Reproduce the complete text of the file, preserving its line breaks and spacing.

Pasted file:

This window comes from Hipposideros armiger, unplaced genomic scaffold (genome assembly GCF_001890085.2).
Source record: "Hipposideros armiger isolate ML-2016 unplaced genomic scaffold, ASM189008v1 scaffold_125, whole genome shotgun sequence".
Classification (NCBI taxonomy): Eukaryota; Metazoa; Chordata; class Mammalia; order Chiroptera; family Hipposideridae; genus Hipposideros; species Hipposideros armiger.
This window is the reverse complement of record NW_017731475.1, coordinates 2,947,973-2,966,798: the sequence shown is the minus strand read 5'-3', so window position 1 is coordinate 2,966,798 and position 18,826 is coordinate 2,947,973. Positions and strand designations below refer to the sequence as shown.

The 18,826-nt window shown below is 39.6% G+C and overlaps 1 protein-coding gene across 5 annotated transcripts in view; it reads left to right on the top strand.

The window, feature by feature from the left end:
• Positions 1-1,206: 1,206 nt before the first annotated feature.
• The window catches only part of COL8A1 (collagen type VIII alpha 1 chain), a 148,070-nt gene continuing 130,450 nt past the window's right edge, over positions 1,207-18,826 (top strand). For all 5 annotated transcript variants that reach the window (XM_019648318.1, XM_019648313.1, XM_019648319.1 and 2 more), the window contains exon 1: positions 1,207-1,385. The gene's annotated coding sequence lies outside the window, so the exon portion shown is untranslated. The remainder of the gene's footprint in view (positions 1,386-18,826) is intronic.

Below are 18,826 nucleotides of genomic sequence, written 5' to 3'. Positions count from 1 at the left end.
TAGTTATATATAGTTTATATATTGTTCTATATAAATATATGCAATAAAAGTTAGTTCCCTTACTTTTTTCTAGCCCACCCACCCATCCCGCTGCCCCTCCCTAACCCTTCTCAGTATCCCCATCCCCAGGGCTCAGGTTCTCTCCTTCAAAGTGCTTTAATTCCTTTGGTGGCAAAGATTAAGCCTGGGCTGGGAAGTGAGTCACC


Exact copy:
This window comes from Hipposideros armiger, unplaced genomic scaffold (genome assembly GCF_001890085.2).
Source record: "Hipposideros armiger isolate ML-2016 unplaced genomic scaffold, ASM189008v1 scaffold_125, whole genome shotgun sequence".
Classification (NCBI taxonomy): Eukaryota; Metazoa; Chordata; class Mammalia; order Chiroptera; family Hipposideridae; genus Hipposideros; species Hipposideros armiger.
This window is the reverse complement of record NW_017731475.1, coordinates 2,947,973-2,966,798: the sequence shown is the minus strand read 5'-3', so window position 1 is coordinate 2,966,798 and position 18,826 is coordinate 2,947,973. Positions and strand designations below refer to the sequence as shown.

The 18,826-nt window shown below is 39.6% G+C and overlaps 1 protein-coding gene across 5 annotated transcripts in view; it reads left to right on the top strand.

The window, feature by feature from the left end:
• Positions 1-1,206: 1,206 nt before the first annotated feature.
• The window catches only part of COL8A1 (collagen type VIII alpha 1 chain), a 148,070-nt gene continuing 130,450 nt past the window's right edge, over positions 1,207-18,826 (top strand). For all 5 annotated transcript variants that reach the window (XM_019648318.1, XM_019648313.1, XM_019648319.1 and 2 more), the window contains exon 1: positions 1,207-1,385. The gene's annotated coding sequence lies outside the window, so the exon portion shown is untranslated. The remainder of the gene's footprint in view (positions 1,386-18,826) is intronic.

Below are 18,826 nucleotides of genomic sequence, written 5' to 3'. Positions count from 1 at the left end.
TAGTTATATATAGTTTATATATTGTTCTATATAAATATATGCAATAAAAGTTAGTTCCCTTACTTTTTTCTAGCCCACCCACCCATCCCGCTGCCCCTCCCTAACCCTTCTCAGTATCCCCATCCCCAGGGCTCAGGTTCTCTCCTTCAAAGTGCTTTAATTCCTTTGGTGGCAAAGATTAAGCCTGGGCTGGGAAGTGAGTCACC